[Snort-users] Snort Deployment Configurations
bamm.visscher at ...11827...
Mon Feb 7 12:50:04 EST 2011
MRTG is more about presenting "flows in motion" while netflow data is
more versatile. I've seen it used for analysis of "flows in motion" as
well as "flows at rest".
I previously tweeted some thoughts about "flows at rest" versus "flows
in motion" with the intention of publishing a more in depth discussion
later. Never happened, but here is a gist of what I was trying to get
Analysing "flows in motion" is usually statistical analysis of point
in time data or an aggregation of a flow attribute over a period of
time. For example, bandwidth on date A was X compared to date B when
it was Y.
"Flows at rest" are more about the attributes of a single hosts itself
or possibly comparing attributes. Examples would be show which hosts
talked to newly identified host Y in the past X days or which host
compromised asset A talked to in the past B days. Another would be
comparing the number of bytes sent in a single flow versus the number
of packets received.
BTW, I tend to prefer SANCP to collect data in a format more conducive
for analysing "flows at rest".
On Sun, Feb 6, 2011 at 10:38 PM, Jason Haar <Jason.Haar at ...294...> wrote:
> On 02/04/2011 04:11 PM, Martin Holste wrote:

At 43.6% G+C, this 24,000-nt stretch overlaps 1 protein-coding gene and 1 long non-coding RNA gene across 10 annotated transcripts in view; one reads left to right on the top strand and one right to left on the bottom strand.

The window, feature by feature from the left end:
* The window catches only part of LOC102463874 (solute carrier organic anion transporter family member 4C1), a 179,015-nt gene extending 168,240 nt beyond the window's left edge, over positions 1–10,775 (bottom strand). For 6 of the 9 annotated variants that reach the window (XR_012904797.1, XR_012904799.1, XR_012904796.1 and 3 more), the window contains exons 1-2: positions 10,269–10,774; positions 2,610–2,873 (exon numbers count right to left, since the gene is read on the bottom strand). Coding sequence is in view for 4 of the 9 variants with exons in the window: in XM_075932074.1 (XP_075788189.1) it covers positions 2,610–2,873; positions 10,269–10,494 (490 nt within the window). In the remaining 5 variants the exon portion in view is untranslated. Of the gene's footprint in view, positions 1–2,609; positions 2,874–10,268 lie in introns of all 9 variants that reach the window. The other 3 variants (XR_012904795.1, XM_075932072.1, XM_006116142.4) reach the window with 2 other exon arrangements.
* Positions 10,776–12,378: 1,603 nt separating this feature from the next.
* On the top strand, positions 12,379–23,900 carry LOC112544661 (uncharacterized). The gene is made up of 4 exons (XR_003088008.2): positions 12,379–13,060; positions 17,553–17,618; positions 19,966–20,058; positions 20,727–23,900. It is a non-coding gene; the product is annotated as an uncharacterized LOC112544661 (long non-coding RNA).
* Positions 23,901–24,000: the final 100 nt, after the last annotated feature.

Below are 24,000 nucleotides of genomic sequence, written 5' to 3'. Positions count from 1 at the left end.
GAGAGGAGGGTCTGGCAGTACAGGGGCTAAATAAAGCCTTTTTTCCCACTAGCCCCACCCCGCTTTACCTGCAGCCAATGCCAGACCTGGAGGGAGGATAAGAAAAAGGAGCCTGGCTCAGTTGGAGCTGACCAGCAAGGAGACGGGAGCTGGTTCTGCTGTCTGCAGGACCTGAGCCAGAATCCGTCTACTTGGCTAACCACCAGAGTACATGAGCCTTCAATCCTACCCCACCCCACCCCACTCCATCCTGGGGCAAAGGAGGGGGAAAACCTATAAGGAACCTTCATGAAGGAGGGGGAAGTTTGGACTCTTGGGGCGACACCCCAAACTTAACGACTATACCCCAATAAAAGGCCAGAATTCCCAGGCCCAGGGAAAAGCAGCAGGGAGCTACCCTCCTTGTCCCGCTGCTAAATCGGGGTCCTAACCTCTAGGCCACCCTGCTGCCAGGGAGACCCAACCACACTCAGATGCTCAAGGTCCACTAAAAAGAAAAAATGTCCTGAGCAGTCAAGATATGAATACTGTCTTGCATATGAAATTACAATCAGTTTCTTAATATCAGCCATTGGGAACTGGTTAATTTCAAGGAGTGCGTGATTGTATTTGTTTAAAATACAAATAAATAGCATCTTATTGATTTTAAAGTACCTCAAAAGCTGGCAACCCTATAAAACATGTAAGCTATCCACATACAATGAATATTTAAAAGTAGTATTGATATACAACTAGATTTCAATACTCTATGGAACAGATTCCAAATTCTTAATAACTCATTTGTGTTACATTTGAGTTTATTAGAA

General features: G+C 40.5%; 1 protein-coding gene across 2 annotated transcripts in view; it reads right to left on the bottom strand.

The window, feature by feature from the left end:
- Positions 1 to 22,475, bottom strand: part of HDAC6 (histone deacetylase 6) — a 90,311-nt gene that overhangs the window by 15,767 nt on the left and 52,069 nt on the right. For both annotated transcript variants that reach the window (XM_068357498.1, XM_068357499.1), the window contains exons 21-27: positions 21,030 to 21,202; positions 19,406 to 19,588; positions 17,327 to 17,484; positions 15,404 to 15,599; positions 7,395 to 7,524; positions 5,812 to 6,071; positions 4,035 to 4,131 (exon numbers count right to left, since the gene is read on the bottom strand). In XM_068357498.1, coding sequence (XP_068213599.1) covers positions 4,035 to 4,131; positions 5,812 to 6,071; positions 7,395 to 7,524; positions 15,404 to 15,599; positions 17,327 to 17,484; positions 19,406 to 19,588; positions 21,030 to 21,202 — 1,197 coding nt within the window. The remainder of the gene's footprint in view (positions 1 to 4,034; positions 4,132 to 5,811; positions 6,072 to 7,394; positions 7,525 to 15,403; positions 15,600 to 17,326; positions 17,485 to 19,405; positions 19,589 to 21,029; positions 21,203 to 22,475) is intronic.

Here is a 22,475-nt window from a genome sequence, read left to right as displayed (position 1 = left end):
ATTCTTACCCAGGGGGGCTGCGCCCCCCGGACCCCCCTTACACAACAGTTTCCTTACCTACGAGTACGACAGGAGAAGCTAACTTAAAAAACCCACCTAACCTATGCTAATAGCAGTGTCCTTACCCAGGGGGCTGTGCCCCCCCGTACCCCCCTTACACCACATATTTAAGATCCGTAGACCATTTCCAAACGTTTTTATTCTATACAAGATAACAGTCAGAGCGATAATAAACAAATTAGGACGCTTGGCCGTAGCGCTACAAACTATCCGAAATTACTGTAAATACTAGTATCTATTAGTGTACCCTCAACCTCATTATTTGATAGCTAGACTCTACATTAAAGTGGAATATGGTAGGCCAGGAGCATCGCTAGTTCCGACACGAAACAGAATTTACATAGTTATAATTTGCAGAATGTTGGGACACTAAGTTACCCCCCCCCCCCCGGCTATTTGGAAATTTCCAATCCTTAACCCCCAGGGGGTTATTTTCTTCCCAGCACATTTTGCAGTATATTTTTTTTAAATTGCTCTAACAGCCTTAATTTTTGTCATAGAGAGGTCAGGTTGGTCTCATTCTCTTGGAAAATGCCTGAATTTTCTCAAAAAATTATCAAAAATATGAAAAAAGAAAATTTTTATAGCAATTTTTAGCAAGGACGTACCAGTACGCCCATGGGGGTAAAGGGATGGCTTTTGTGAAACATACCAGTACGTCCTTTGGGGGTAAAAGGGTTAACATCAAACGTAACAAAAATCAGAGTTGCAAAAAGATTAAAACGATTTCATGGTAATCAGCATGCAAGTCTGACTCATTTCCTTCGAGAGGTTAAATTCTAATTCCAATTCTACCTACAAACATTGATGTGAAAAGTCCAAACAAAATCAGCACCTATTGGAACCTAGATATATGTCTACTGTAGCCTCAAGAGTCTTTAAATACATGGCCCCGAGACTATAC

>> I currently run Snort in multiple configurations on the gateway, but I
>> used to run it between servers and clients in the data center. This
>> proved to be a total waste of time--the amount of traffic that needs
>> to be inspected combined with the massive amount of false positives
>> proved to be ineffective for useful intel for the amount of effort
>> required. For monitoring the inside of the network, I recommend a
>> strategy of Netflow, firewall logs, and server logs before you start
>> trying IDS on that amount and kind of traffic.
> Just as an aside: have you ever found a practical use for NetFlow beyond
> detecting saturated pipes? e.g. like seeing spikes and tracking that
> back to something "bad" that *wasn't* a DoS tool? I just wonder if using
> mrtg to monitor for saturation would do 99.9% of what people actually
> use NetFlow for... On large networks, NetFlow basically makes graphs of
> traffic going up and down - you can get per-port if you're lucky. But
> the complexity of real networks just makes me think detecting "bad
> things" beyond DoS tools isn't really plausible?
> Jason Haar
> Information Security Manager, Trimble Navigation Ltd.
> Phone: +64 3 9635 377 Fax: +64 3 9635 417
> PGP Fingerprint: 7A2E 0407 C9A6 CAF6 2B9F 8422 C063 5EBB FE1D 66D1
> The modern datacenter depends on network connectivity to access resources
> and provide services. The best practices for maximizing a physical server's
> connectivity to a physical network are well understood - see how these
> rules translate into the virtual world?
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